Hospice fact or myth graphic

While hospice care has been adopted by more and more individuals, there remain a number of myths and misconceptions about the hospice philosophy and the facts about palliative care. Unfortunately, these misconceptions can lead to patients and their families missing out on beneficial services. As with any type of medical treatment and care, education is important in order to allow patients to make the best decisions for them. With that in mind, here are three of the most common and detrimental myths about hospice care and the truth behind them.

Time limits

Medicare uses benefit periods, which last 90 days. This practice has led to the belief that hospice care has a time limit and is only for patience with 6-months or less left to live. This time frame comes from a typical Medicare estimate that hospice patience only need two benefit periods. What many people don’t know, however, is that Medicare allows you to receive an unlimited amount of 60-day benefit periods after that initial 6-months should you need it. Palliative care isn’t designed to shorten or lengthn life, but the reduction of stress and increase in comfort often affects health in a positive way. It’s even an option to go off hospice care and come back when it’s needed. At no point would a patient be refused care, however, due to the length of time they’ve received hospice.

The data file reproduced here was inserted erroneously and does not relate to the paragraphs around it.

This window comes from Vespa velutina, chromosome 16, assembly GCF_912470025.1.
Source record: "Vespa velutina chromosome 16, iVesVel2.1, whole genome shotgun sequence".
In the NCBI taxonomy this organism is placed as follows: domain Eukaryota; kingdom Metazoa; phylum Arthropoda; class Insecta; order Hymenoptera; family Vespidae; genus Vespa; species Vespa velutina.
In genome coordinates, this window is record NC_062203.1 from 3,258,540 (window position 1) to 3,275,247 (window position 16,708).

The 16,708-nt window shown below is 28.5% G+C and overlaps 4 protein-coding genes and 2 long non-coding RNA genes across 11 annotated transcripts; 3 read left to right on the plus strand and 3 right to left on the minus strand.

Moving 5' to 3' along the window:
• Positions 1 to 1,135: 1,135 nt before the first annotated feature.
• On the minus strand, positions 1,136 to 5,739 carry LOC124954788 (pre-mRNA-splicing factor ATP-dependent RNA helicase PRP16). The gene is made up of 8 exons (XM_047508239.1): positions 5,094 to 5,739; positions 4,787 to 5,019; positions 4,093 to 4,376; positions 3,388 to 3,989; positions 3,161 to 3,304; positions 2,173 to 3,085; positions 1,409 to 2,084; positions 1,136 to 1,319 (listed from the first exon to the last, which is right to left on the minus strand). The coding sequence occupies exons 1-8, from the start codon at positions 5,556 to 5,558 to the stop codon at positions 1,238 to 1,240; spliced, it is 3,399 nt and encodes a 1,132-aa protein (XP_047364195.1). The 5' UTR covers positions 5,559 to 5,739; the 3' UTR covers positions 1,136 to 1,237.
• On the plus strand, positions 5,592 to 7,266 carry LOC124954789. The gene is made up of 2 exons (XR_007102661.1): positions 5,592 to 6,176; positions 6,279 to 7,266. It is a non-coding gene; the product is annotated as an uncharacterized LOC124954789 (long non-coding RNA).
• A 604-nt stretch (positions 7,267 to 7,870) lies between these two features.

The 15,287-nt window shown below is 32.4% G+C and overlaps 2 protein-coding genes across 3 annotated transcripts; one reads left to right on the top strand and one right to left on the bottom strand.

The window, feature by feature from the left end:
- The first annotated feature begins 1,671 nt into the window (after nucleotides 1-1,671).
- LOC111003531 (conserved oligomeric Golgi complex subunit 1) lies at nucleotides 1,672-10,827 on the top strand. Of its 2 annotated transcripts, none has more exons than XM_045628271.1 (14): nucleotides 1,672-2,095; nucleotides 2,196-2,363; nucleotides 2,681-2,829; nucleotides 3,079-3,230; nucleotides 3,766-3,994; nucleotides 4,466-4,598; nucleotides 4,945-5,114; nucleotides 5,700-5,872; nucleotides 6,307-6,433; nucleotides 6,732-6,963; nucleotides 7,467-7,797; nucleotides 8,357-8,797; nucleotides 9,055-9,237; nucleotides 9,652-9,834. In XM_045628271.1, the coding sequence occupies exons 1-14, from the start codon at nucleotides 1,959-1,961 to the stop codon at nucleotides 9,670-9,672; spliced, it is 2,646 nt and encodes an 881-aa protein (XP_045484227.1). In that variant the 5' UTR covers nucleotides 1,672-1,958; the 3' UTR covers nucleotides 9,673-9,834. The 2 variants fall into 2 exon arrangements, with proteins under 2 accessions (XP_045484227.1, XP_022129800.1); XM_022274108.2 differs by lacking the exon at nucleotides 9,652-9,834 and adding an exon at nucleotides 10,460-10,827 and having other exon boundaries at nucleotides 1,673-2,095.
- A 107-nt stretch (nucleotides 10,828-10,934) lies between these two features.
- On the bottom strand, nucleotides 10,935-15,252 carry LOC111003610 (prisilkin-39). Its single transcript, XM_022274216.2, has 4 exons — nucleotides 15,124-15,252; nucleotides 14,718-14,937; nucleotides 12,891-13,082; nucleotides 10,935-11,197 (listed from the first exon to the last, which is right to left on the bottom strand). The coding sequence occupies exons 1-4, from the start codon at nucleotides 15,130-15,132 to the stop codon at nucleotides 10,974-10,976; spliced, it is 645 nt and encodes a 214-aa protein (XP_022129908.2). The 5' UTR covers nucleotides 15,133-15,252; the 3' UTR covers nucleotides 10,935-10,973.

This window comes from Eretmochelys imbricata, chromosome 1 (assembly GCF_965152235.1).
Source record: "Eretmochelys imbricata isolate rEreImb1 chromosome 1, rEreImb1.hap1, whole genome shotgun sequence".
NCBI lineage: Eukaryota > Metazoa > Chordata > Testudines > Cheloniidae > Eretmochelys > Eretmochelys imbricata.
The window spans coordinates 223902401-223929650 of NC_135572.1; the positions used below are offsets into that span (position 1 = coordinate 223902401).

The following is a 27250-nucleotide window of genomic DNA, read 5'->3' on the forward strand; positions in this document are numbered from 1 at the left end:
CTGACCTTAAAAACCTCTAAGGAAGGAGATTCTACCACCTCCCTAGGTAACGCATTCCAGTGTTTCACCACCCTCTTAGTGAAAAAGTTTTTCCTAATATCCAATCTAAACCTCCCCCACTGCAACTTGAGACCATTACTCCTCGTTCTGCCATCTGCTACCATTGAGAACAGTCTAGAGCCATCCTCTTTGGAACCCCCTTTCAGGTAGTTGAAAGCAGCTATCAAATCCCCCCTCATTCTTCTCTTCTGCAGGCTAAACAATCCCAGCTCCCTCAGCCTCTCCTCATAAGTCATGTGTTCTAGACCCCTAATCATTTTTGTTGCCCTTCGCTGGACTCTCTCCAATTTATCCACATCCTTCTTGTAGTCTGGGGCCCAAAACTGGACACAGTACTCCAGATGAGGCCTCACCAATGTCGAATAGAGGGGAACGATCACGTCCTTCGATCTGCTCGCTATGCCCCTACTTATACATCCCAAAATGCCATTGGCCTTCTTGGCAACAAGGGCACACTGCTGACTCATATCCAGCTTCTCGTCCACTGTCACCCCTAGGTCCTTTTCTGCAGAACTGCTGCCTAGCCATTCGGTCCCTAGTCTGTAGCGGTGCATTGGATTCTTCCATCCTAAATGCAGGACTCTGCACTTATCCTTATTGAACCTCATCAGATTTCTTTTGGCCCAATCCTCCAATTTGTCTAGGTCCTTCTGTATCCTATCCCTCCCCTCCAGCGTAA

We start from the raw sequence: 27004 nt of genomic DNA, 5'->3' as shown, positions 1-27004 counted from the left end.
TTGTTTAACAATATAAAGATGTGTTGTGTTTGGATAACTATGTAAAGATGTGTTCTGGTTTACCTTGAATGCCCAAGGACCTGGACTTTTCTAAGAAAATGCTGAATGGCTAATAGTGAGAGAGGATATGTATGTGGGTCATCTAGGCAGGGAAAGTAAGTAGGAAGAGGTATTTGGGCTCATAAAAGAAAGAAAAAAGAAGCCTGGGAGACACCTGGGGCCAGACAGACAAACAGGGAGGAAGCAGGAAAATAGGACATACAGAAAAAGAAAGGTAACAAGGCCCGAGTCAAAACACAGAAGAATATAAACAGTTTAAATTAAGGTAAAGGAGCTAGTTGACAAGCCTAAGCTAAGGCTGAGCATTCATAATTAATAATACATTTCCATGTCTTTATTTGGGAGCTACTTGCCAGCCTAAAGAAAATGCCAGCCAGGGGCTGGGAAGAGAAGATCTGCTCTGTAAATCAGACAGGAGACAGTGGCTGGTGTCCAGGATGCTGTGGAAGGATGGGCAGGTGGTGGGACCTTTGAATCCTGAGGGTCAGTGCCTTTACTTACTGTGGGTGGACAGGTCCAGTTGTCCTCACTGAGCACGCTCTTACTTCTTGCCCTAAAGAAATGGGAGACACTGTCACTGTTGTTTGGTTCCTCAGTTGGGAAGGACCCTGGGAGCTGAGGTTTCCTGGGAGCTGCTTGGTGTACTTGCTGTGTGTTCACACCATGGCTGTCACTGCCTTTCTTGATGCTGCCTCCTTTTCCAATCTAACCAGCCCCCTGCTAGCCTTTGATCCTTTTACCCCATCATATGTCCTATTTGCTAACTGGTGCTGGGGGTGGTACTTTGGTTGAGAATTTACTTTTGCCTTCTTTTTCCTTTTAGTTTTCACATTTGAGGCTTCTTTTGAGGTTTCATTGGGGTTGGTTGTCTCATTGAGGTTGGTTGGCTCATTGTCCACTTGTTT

Hospice centers

No one is quite sure where this myth comes from, but it states that hospice care is administered at a specific facility and patients are required to go there to receive care. This is completely untrue. Rather than a physical location, hospice is a philosophy that allows patients to make choices for their end of life. That means a patient could be in a hospital, nursing home, or in their own home and still be a candidate for hospice care. Services are provided 24/7 and are even available when the patient’s finances are depleted. The idea of hospice is to make patients more comfortable and to work with their needs, so requiring them to visit a specific facility or make a specific choice is outside the philosophy.

No medications

While it’s already been mentioned that hospice is a relief-based approach, rather than a curative one, the decision to go off medications is left up to the patient. Some medications can be a cause of discomfort and it may be the recommendation of the hospice provider that the patient discontinue use of it, but to say that hospice requires patients to stop taking medications is inaccurate. In order to receive the maximum benefit from palliative care, recommendations are made to increase comfort and reduce stress. Sometimes that coincides with going off medication, but sometimes the patient prefers to continue medications and other recommendations and considerations are made.

Once you understand that hospice care is a philosophy focused on making patients more comfortable, many of the myths associated with hospice are easy to discern.

To learn more about hospice care or to find out if you or a loved one is right for it, contact us at Cura-HPC.